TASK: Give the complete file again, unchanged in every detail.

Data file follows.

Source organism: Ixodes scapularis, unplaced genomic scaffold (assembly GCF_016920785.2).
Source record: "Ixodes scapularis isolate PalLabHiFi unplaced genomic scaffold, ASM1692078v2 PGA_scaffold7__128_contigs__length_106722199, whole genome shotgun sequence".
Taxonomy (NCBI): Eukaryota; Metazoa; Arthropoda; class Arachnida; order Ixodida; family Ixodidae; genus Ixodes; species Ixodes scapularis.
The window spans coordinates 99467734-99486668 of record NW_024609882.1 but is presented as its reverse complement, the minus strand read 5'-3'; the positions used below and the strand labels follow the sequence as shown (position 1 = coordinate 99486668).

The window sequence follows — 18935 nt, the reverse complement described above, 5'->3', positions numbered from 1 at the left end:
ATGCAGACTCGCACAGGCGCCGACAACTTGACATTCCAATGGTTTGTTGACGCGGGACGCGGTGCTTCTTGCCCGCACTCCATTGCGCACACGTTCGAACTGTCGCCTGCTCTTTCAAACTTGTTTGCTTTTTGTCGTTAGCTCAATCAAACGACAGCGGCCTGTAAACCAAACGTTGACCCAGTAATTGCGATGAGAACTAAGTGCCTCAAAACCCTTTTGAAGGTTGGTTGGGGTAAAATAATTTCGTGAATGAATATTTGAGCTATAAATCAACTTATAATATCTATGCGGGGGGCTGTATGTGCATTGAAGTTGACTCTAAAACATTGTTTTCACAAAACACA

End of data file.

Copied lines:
Source organism: Ixodes scapularis, unplaced genomic scaffold (assembly GCF_016920785.2).
Source record: "Ixodes scapularis isolate PalLabHiFi unplaced genomic scaffold, ASM1692078v2 PGA_scaffold7__128_contigs__length_106722199, whole genome shotgun sequence".
Taxonomy (NCBI): Eukaryota; Metazoa; Arthropoda; class Arachnida; order Ixodida; family Ixodidae; genus Ixodes; species Ixodes scapularis.
The window spans coordinates 99467734-99486668 of record NW_024609882.1 but is presented as its reverse complement, the minus strand read 5'-3'; the positions used below and the strand labels follow the sequence as shown (position 1 = coordinate 99486668).

The window sequence follows — 18935 nt, the reverse complement described above, 5'->3', positions numbered from 1 at the left end:
ATGCAGACTCGCACAGGCGCCGACAACTTGACATTCCAATGGTTTGTTGACGCGGGACGCGGTGCTTCTTGCCCGCACTCCATTGCGCACACGTTCGAACTGTCGCCTGCTCTTTCAAACTTGTTTGCTTTTTGTCGTTAGCTCAATCAAACGACAGCGGCCTGTAAACCAAACGTTGACCCAGTAATTGCGATGAGAACTAAGTGCCTCAAAACCCTTTTGAAGGTTGGTTGGGGTAAAATAATTTCGTGAATGAATATTTGAGCTATAAATCAACTTATAATATCTATGCGGGGGGCTGTATGTGCATTGAAGTTGACTCTAAAACATTGTTTTCACAAAACACA